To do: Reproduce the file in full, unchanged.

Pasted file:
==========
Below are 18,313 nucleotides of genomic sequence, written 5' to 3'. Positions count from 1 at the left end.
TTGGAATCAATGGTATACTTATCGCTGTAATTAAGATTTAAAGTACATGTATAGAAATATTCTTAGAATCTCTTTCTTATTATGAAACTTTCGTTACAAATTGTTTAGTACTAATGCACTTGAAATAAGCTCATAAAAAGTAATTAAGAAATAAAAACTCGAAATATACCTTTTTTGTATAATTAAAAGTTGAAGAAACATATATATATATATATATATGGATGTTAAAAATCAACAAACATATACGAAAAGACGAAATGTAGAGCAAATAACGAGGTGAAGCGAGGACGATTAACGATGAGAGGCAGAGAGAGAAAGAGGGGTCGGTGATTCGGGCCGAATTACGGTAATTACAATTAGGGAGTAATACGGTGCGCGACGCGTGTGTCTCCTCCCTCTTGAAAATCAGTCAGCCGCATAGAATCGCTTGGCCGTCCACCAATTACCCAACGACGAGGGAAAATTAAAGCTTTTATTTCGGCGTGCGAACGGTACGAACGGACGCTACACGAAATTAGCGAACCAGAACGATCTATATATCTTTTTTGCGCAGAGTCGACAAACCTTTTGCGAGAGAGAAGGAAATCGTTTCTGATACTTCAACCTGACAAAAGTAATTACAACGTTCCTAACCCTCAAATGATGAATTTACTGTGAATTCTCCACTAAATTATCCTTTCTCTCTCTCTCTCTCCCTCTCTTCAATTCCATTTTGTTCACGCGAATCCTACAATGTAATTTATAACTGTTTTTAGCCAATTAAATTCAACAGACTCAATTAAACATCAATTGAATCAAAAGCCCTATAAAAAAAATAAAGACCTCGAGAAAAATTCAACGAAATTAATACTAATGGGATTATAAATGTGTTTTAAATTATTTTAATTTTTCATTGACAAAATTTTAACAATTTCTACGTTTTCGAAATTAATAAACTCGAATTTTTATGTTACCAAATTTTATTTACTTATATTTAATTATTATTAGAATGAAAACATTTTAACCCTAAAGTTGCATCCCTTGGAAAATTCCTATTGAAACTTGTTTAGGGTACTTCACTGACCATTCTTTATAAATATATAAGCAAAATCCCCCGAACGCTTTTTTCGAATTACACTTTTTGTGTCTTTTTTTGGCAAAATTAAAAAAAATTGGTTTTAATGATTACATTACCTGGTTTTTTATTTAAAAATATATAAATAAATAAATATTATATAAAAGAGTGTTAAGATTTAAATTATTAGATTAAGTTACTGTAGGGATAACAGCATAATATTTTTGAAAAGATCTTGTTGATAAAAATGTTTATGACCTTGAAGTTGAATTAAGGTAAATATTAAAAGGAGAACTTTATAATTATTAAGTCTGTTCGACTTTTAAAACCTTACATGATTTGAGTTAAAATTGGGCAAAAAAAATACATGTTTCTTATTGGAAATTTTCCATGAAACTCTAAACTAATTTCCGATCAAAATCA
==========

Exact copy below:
Below are 18,313 nucleotides of genomic sequence, written 5' to 3'. Positions count from 1 at the left end.
TTGGAATCAATGGTATACTTATCGCTGTAATTAAGATTTAAAGTACATGTATAGAAATATTCTTAGAATCTCTTTCTTATTATGAAACTTTCGTTACAAATTGTTTAGTACTAATGCACTTGAAATAAGCTCATAAAAAGTAATTAAGAAATAAAAACTCGAAATATACCTTTTTTGTATAATTAAAAGTTGAAGAAACATATATATATATATATATATGGATGTTAAAAATCAACAAACATATACGAAAAGACGAAATGTAGAGCAAATAACGAGGTGAAGCGAGGACGATTAACGATGAGAGGCAGAGAGAGAAAGAGGGGTCGGTGATTCGGGCCGAATTACGGTAATTACAATTAGGGAGTAATACGGTGCGCGACGCGTGTGTCTCCTCCCTCTTGAAAATCAGTCAGCCGCATAGAATCGCTTGGCCGTCCACCAATTACCCAACGACGAGGGAAAATTAAAGCTTTTATTTCGGCGTGCGAACGGTACGAACGGACGCTACACGAAATTAGCGAACCAGAACGATCTATATATCTTTTTTGCGCAGAGTCGACAAACCTTTTGCGAGAGAGAAGGAAATCGTTTCTGATACTTCAACCTGACAAAAGTAATTACAACGTTCCTAACCCTCAAATGATGAATTTACTGTGAATTCTCCACTAAATTATCCTTTCTCTCTCTCTCTCTCCCTCTCTTCAATTCCATTTTGTTCACGCGAATCCTACAATGTAATTTATAACTGTTTTTAGCCAATTAAATTCAACAGACTCAATTAAACATCAATTGAATCAAAAGCCCTATAAAAAAAATAAAGACCTCGAGAAAAATTCAACGAAATTAATACTAATGGGATTATAAATGTGTTTTAAATTATTTTAATTTTTCATTGACAAAATTTTAACAATTTCTACGTTTTCGAAATTAATAAACTCGAATTTTTATGTTACCAAATTTTATTTACTTATATTTAATTATTATTAGAATGAAAACATTTTAACCCTAAAGTTGCATCCCTTGGAAAATTCCTATTGAAACTTGTTTAGGGTACTTCACTGACCATTCTTTATAAATATATAAGCAAAATCCCCCGAACGCTTTTTTCGAATTACACTTTTTGTGTCTTTTTTTGGCAAAATTAAAAAAAATTGGTTTTAATGATTACATTACCTGGTTTTTTATTTAAAAATATATAAATAAATAAATATTATATAAAAGAGTGTTAAGATTTAAATTATTAGATTAAGTTACTGTAGGGATAACAGCATAATATTTTTGAAAAGATCTTGTTGATAAAAATGTTTATGACCTTGAAGTTGAATTAAGGTAAATATTAAAAGGAGAACTTTATAATTATTAAGTCTGTTCGACTTTTAAAACCTTACATGATTTGAGTTAAAATTGGGCAAAAAAAATACATGTTTCTTATTGGAAATTTTCCATGAAACTCTAAACTAATTTCCGATCAAAATCA